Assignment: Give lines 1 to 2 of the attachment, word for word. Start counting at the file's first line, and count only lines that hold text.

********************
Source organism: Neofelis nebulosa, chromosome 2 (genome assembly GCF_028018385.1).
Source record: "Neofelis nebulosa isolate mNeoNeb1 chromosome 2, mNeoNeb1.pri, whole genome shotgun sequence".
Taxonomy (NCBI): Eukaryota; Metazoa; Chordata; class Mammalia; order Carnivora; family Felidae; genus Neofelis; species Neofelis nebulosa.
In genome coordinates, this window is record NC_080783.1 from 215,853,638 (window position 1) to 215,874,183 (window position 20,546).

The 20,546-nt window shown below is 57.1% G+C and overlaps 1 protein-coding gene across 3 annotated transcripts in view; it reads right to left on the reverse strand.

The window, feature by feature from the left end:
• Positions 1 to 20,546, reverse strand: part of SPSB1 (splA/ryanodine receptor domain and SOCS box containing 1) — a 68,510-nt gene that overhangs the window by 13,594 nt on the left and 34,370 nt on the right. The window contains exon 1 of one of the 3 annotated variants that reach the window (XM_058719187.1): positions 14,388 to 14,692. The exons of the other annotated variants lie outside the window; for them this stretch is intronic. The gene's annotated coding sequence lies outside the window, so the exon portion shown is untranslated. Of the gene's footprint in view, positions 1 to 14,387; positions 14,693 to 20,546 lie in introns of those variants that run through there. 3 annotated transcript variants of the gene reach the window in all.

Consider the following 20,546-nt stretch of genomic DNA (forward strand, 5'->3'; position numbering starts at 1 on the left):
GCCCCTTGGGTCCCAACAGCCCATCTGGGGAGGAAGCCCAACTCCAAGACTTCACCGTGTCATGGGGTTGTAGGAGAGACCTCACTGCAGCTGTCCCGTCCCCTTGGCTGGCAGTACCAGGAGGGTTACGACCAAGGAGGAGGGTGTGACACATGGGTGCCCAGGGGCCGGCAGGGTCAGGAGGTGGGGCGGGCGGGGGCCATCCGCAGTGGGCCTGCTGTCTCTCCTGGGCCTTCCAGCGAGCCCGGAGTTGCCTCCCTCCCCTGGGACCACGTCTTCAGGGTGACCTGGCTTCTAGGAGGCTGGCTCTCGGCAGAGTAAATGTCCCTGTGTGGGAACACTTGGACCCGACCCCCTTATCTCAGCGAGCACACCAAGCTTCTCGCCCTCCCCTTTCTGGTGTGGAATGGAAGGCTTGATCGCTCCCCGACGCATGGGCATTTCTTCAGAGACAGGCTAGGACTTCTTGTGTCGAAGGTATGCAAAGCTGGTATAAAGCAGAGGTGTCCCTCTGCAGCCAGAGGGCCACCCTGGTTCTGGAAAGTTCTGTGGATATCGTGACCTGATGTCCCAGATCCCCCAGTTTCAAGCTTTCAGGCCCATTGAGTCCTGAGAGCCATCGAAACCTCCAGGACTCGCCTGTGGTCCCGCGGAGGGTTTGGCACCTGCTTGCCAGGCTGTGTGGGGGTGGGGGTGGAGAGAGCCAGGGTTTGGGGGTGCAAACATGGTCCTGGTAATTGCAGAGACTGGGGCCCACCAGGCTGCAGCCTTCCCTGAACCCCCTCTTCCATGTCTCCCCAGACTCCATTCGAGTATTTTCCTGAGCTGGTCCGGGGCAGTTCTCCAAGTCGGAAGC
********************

Source organism: Neofelis nebulosa, chromosome 2 (genome assembly GCF_028018385.1).
Source record: "Neofelis nebulosa isolate mNeoNeb1 chromosome 2, mNeoNeb1.pri, whole genome shotgun sequence".